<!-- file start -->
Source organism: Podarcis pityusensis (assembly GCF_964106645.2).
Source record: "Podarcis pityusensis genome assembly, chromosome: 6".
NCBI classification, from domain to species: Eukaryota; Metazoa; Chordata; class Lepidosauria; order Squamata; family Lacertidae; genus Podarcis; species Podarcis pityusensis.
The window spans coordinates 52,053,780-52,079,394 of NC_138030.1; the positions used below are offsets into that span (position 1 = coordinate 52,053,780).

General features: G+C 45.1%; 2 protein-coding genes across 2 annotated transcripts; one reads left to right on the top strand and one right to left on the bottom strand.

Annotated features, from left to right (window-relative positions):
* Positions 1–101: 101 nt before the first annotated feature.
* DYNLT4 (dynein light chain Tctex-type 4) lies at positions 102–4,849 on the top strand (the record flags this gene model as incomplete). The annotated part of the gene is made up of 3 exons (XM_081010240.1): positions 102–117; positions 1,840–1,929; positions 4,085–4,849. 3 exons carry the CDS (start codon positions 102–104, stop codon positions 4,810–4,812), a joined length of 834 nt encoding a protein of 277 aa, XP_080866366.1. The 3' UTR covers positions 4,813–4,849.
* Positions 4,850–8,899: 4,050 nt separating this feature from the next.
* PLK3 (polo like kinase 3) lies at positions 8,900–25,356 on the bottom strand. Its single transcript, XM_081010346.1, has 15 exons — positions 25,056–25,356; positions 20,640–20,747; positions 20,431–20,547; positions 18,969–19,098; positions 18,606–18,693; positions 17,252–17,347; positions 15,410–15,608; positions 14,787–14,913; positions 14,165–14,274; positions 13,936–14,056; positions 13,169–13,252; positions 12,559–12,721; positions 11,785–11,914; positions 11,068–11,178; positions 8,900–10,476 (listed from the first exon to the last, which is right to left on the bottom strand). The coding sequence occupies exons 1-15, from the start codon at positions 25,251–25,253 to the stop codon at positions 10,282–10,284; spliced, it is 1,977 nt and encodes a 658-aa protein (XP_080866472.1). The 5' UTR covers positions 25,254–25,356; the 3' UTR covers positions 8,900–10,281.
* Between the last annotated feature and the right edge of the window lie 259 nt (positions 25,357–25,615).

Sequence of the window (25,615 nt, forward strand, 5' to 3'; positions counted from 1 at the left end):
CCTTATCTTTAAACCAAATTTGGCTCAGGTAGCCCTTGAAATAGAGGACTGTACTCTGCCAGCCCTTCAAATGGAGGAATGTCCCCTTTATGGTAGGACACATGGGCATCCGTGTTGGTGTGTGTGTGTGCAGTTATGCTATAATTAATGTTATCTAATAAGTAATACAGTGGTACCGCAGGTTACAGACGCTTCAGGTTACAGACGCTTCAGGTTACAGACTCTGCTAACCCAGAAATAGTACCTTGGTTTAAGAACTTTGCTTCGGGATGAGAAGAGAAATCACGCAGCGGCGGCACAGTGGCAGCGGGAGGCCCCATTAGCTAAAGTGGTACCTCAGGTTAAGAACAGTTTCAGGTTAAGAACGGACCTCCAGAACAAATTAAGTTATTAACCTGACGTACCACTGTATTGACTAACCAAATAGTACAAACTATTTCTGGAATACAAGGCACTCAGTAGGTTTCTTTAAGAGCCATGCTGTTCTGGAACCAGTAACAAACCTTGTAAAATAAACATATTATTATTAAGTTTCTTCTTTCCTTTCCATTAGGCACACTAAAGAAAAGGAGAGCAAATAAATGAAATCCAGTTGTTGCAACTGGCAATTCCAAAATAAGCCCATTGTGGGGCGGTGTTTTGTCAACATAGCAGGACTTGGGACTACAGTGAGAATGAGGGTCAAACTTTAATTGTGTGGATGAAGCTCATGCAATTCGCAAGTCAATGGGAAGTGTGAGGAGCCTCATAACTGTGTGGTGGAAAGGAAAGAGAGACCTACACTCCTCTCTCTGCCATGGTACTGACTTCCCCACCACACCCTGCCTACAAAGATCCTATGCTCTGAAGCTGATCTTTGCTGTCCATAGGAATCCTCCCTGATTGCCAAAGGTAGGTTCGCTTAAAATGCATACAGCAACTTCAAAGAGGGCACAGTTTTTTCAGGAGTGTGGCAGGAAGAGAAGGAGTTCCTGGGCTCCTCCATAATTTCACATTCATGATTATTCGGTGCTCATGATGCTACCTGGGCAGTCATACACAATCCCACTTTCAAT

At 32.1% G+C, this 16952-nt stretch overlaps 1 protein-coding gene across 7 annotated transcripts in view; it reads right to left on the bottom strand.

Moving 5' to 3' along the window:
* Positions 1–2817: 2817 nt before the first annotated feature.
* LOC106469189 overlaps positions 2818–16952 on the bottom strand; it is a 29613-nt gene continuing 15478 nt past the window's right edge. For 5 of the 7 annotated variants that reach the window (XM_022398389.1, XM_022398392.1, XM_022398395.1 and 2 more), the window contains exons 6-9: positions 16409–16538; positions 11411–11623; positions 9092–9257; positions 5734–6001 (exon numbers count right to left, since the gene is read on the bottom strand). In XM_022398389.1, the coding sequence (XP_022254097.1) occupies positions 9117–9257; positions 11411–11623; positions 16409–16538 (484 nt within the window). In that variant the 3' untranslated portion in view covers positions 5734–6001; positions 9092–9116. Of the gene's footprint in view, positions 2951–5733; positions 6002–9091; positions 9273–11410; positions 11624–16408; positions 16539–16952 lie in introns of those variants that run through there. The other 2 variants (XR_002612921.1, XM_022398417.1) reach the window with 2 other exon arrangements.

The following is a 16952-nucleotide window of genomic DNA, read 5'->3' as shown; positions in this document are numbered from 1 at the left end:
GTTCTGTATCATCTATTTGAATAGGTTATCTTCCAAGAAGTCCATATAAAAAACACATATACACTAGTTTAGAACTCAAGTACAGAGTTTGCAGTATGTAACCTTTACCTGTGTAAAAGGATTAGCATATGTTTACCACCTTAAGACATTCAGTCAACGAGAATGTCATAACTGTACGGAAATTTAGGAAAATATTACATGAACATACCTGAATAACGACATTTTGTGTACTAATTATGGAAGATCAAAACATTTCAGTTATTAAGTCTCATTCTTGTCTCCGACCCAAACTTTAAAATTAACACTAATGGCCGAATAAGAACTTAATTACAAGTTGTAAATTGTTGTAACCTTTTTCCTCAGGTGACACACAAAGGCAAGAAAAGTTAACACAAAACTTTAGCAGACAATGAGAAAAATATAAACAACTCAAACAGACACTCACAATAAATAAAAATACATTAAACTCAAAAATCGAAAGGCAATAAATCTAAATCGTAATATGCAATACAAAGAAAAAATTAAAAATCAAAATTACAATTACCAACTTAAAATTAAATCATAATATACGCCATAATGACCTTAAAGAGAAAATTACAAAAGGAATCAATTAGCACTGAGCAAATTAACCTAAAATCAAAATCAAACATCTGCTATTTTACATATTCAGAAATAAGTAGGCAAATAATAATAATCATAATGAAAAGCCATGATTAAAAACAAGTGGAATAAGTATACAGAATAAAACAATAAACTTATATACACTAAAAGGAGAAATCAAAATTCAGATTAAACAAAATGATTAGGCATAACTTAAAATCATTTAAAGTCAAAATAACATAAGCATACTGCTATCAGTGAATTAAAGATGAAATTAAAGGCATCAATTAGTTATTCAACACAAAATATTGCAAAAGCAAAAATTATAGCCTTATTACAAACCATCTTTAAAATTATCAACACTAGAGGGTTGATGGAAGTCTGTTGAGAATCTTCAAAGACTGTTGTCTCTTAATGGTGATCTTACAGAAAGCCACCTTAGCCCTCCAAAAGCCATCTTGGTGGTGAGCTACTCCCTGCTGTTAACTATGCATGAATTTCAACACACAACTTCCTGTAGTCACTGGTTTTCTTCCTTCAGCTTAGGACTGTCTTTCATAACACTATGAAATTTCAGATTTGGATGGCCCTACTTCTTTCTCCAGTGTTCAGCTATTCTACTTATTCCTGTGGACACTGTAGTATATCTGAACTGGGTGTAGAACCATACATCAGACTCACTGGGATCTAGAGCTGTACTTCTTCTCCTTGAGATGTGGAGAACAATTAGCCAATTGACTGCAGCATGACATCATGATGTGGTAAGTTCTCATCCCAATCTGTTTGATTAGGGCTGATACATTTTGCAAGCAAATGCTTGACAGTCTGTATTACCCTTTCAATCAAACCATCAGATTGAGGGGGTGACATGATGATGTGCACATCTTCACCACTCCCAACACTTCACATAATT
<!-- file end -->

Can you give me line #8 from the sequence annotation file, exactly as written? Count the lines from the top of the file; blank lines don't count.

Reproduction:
* DYNLT4 (dynein light chain Tctex-type 4) lies at positions 102–4,849 on the top strand (the record flags this gene model as incomplete). The annotated part of the gene is made up of 3 exons (XM_081010240.1): positions 102–117; positions 1,840–1,929; positions 4,085–4,849. 3 exons carry the CDS (start codon positions 102–104, stop codon positions 4,810–4,812), a joined length of 834 nt encoding a protein of 277 aa, XP_080866366.1. The 3' UTR covers positions 4,813–4,849.